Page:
Krizova A, Clarke BA, Bernardini MQ, et al. Histologic artifacts in abdominal, vaginal, laparoscopic, and robotic hysterectomy specimens: a blinded, retrospective review. Am J Surg Pathol. 2011;35(1):115–126.

Correspondence: Dr. Blaise A. Clarke at
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Model for predicting microsatellite instability in colorectal cancers Model for predicting microsatellite instability in colorectal cancers

Identifying colorectal cancers with high levels of microsatellite instability is clinically important. Microsatellite instability (MSI-H) is a positive prognostic marker for colorectal cancers, a predictive marker for resistance to standard 5-fluorouracil-based adjuvant chemotherapy, and an important feature for identifying individuals and families with Lynch syndrome. The authors conducted a study to compare the existing predictive pathology models for MSI-H colorectal cancers and improve on them. They tested two models used to predict MSI-H tumors—revised Bethesda guidelines and MsPath—in a population-based cohort of colorectal cancers diagnosed in subjects younger than 75 years who were from Newfoundland (n=710). They also scored additional histologic features not described in the other models. From this analysis, the authors developed a model for predicting MSI-H colorectal carcinomas, called Pathologic Role in Determination of Instability in Colorectal Tumors (PREDICT). An independent pathologist validated this model in a second cohort of all colorectal carcinomas (n=276). It was determined that tumor histology was a better predictor of MSI status than was personal and family history of cancer. MsPath identified MSI-H colorectal carcinomas with a sensitivity of 92.1 percent and specificity of 37.8 percent, whereas the revised Bethesda guidelines had a sensitivity of 81.3 percent and specificity of 39.5 percent. PREDICT included some new histology features, including peritumoral lymphocytic reaction and increased proportion of plasma cells in the tumor stroma. PREDICT was superior to the aforementioned models in the development cohort, with a sensitivity of 97.4 percent and specificity of 53.9 percent. In the validation cohort, sensitivity was 96.9 percent and specificity was 76.6 percent. The authors concluded that PREDICT is a good predictor of MSI-H colorectal carcinoma.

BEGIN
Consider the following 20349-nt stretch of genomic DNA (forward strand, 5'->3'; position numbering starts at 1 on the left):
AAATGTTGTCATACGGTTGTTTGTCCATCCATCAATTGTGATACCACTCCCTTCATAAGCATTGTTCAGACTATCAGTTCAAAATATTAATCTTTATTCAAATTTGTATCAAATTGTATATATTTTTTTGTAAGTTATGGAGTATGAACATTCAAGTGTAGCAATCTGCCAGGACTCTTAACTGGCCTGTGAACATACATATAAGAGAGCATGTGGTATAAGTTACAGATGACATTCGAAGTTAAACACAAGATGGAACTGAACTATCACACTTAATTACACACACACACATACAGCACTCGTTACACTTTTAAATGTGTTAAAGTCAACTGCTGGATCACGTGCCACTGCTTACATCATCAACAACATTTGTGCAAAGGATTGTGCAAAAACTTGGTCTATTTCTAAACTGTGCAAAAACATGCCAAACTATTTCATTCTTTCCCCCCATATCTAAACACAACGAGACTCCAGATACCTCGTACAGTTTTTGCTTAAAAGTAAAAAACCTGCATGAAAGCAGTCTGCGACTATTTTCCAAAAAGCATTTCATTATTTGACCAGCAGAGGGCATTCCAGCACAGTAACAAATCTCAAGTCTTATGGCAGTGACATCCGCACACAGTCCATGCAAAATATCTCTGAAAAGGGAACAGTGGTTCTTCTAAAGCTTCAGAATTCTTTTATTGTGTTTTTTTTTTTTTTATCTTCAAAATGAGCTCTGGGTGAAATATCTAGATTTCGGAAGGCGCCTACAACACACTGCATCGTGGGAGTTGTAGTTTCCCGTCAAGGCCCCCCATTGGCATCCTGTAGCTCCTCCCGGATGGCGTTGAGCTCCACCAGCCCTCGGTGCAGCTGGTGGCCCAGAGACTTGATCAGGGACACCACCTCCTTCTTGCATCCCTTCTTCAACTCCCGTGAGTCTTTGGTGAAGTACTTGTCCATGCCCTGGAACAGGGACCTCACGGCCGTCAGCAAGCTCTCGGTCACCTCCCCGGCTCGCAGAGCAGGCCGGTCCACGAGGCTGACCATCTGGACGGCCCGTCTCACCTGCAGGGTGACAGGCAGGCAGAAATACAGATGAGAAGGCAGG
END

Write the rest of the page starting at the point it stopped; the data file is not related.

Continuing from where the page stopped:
Hyde A, Fontaine D, Stuckless S, et al. A histology-based model for predicting microsatellite instability in colorectal cancers. Am J Surg Pathol. 2010;34(12):1820–1829.

Correspondence: Dr. Banfield Younghusband at
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Anatomic pathology abstracts editors: Michael Cibull, MD, professor and vice chair, Department of Pathology and Laboratory Medicine, University of Kentucky College of Medicine, Lexington; Melissa Kesler, MD, and Rouzan Karabakhtsian, MD, assistant professors of pathology and laboratory medicine, University of Kentucky College of Medicine; and Megan Zhang, MD, visiting fellow, Division of Dermatopathology, University of California, San Francisco.